Monday, January 24, 2011

Loss of network connectivity when tagging ESX/ESXi port group with a VLAN on a Cisco UCS B Series infrastructure

During the first few Cisco UCS B Series deployments I was a part of, there was always this problem that I would run into that I knew what I needed to do to get around it but never really found out the reason why.  Fast forward to almost 2 years later and I still don’t know the reason.  Since I’ve been working with some network engineers on a datacenter project right now, I went ahead to ask them and while I did get some answers, we’re all still not exactly sure if that was the case.  Despite the uncertainty, I’m going to go ahead and write this post in case someone comes across this problem and needs to know how to get around it.  I will update this post when I figure out the reason why it needs to be configured this way.

Problem

You have just completed a Cisco UCS B series infrastructure setup with VLANs defined for your service profile.

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For your service profile, you’ve set the native VLAN as (for the purpose of this example) your ESX/ESXi’s management VLAN (in this example, VLAN 105):

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You proceed with the configuration of your ESX/ESXi server and configure the IP address and then tag that port group with VLAN 105:

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What you’ve noticed is that with this configuration, you can no longer ping your gateway and other hosts in the same subnet:

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Solution

The reason why you’ve lost connectivity is because you have the native VLAN for this server’s service profile to the VLAN of your management network as well as tagged your management network with this VLAN:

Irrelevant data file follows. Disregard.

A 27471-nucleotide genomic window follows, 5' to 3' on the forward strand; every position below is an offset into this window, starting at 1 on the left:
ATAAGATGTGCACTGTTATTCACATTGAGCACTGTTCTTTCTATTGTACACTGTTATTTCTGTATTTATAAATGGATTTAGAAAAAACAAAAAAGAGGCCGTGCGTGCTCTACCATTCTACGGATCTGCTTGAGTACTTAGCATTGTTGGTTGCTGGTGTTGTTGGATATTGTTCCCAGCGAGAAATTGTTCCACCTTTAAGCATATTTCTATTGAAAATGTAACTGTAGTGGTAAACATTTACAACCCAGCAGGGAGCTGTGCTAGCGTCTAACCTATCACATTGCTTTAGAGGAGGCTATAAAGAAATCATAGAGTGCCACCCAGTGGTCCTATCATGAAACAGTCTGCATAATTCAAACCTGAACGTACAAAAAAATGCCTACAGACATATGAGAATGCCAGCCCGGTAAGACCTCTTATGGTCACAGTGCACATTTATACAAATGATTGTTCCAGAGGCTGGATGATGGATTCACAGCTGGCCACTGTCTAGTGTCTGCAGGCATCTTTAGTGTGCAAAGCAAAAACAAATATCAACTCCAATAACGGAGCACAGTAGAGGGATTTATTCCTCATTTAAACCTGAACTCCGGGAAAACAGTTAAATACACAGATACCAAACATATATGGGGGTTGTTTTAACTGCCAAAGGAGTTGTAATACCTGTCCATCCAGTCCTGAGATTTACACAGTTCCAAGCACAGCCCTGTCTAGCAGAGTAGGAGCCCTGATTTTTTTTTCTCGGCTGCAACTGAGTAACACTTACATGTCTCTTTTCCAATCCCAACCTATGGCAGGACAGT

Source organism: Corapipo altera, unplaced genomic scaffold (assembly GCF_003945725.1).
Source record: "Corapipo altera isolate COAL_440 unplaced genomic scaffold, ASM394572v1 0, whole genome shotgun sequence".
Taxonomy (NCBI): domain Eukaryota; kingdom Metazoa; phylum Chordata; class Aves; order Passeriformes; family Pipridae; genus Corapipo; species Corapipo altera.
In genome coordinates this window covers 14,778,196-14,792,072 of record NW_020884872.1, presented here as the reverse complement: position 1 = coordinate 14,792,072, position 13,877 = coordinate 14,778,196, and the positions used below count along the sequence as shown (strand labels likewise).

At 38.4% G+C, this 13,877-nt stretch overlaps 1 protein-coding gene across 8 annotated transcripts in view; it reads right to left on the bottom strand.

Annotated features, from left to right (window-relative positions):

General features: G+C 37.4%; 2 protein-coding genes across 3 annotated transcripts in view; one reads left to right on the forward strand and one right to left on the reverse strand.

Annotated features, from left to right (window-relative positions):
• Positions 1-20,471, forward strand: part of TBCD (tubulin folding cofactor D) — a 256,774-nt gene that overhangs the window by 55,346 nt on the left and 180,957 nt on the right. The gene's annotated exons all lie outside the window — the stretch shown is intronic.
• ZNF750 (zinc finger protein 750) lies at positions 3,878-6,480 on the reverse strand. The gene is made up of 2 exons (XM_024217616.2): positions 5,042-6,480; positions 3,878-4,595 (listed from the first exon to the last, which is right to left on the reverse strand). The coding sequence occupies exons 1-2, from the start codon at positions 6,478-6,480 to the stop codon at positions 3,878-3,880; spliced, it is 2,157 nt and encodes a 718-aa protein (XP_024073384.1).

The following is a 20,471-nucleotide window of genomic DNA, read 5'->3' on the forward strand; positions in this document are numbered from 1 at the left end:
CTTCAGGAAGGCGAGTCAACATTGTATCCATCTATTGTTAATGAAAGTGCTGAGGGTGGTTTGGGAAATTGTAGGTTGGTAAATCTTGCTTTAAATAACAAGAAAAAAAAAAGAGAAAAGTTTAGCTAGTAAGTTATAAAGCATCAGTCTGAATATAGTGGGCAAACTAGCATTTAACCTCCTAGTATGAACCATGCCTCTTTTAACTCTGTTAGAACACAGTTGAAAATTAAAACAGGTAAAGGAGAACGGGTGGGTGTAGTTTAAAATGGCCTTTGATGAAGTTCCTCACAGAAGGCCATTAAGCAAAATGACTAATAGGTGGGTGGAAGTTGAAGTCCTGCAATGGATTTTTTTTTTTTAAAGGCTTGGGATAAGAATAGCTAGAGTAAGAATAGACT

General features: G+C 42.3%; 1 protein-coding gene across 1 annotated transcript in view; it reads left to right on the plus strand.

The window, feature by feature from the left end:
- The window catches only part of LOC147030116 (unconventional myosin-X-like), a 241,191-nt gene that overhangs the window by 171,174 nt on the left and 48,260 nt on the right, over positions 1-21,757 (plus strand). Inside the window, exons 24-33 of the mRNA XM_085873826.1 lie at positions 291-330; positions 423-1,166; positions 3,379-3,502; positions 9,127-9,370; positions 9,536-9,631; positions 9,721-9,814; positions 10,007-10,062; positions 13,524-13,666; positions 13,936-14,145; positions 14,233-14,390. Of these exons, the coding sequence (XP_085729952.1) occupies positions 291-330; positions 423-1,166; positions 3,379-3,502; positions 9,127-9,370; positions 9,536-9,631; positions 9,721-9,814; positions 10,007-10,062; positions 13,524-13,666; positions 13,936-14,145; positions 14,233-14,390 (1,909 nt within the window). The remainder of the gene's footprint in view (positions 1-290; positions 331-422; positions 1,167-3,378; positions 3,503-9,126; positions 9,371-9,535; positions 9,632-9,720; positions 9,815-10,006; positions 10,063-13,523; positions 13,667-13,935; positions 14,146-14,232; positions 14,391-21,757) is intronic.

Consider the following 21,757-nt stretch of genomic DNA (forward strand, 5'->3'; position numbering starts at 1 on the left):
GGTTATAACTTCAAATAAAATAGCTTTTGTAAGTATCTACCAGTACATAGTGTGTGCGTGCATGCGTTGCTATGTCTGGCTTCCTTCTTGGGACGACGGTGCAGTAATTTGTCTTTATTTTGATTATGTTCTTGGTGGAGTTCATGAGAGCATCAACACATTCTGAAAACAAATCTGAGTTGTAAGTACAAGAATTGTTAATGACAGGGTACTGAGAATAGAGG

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What you need to do is either:

1. Untag your ESX/ESXi management network with the VLAN by setting it back to 0:

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OR

2. Change the default VLAN from withing UCS Manager:

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Note that it is actually best practice from a network perspective that the native VLAN for any environment should be a VLAN that is not in use.  This would help in preventing malicious attempts to hack into your network because if, say, I went ahead to plug into a switch, I would end up on a VLAN that isn’t used.  For security reasons such as this, we always get a list of VLANs in use from the client and then settle on a VLAN that is not in use for the default VLAN.

I’m still curious as to why this is the case and you can probably tell by now that I’m not much of a network guy (my CCNA expired 2 years ago).  I understand enough to get the deployment done but need the help of network engineers to configure the northbound 3750 connections.  One of the initial answers I received was something about the MTU size being 1504 instead of 1500 when a tag is added but I can’t validate that so please feel free to comment on this post if you know why.  Thanks.

3 comments:

franjimecsco said...

Yes, once you've defined the management VLANas being the Native VLAN, then setting the VLAN to 105 (or any VLAN, really) on the ESX host port group for management leads to a misconfiguration.

The reason for this is that once the management VLAN is set to Native VLAN, then only untagged frames will be passed to the management VLAN.

Since you've now set the tag on the frames coming from the ESX management port group as VLAN 105, they won't be seen on the management VLAN (which is looking for untagged frames only now).

You've got the solution exactly correct, btw. - either have the ESX
host send only untagged frames (which are then picked up and sent to the management VLAN), or explicitly set VLAN 105 to be management (and set some other VLAN to be assigned to untagged frames as the Native VLAN).

Terence Luk said...

Thank you for your detail reply Frank! I've also sent you a thank you note via LinkedIn.

Richie said...

Worked a treat. Many thanks